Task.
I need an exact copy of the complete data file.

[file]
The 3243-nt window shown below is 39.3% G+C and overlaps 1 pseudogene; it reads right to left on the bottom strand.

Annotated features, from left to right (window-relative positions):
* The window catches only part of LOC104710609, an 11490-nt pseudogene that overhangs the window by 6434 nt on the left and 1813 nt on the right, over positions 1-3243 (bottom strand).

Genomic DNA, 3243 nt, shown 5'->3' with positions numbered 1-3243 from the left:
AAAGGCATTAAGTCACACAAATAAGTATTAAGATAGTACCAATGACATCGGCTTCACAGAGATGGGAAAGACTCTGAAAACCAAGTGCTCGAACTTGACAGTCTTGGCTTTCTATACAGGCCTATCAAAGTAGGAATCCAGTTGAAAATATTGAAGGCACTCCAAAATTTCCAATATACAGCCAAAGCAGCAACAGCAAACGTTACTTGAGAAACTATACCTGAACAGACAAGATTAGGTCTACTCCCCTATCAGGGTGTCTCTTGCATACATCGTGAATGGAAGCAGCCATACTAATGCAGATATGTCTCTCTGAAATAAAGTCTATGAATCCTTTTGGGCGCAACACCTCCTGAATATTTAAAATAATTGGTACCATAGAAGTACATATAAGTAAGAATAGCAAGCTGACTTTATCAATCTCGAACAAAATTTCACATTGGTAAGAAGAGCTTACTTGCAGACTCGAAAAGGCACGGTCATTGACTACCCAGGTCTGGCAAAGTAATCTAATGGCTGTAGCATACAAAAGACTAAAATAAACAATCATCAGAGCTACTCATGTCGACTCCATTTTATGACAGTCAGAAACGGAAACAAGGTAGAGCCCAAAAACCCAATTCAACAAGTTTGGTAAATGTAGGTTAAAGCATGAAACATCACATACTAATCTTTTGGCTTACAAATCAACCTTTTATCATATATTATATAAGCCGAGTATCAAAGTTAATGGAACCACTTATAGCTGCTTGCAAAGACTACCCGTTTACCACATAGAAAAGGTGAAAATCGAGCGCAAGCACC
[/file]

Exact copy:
The 3243-nt window shown below is 39.3% G+C and overlaps 1 pseudogene; it reads right to left on the bottom strand.

Annotated features, from left to right (window-relative positions):
* The window catches only part of LOC104710609, an 11490-nt pseudogene that overhangs the window by 6434 nt on the left and 1813 nt on the right, over positions 1-3243 (bottom strand).

Genomic DNA, 3243 nt, shown 5'->3' with positions numbered 1-3243 from the left:
AAAGGCATTAAGTCACACAAATAAGTATTAAGATAGTACCAATGACATCGGCTTCACAGAGATGGGAAAGACTCTGAAAACCAAGTGCTCGAACTTGACAGTCTTGGCTTTCTATACAGGCCTATCAAAGTAGGAATCCAGTTGAAAATATTGAAGGCACTCCAAAATTTCCAATATACAGCCAAAGCAGCAACAGCAAACGTTACTTGAGAAACTATACCTGAACAGACAAGATTAGGTCTACTCCCCTATCAGGGTGTCTCTTGCATACATCGTGAATGGAAGCAGCCATACTAATGCAGATATGTCTCTCTGAAATAAAGTCTATGAATCCTTTTGGGCGCAACACCTCCTGAATATTTAAAATAATTGGTACCATAGAAGTACATATAAGTAAGAATAGCAAGCTGACTTTATCAATCTCGAACAAAATTTCACATTGGTAAGAAGAGCTTACTTGCAGACTCGAAAAGGCACGGTCATTGACTACCCAGGTCTGGCAAAGTAATCTAATGGCTGTAGCATACAAAAGACTAAAATAAACAATCATCAGAGCTACTCATGTCGACTCCATTTTATGACAGTCAGAAACGGAAACAAGGTAGAGCCCAAAAACCCAATTCAACAAGTTTGGTAAATGTAGGTTAAAGCATGAAACATCACATACTAATCTTTTGGCTTACAAATCAACCTTTTATCATATATTATATAAGCCGAGTATCAAAGTTAATGGAACCACTTATAGCTGCTTGCAAAGACTACCCGTTTACCACATAGAAAAGGTGAAAATCGAGCGCAAGCACC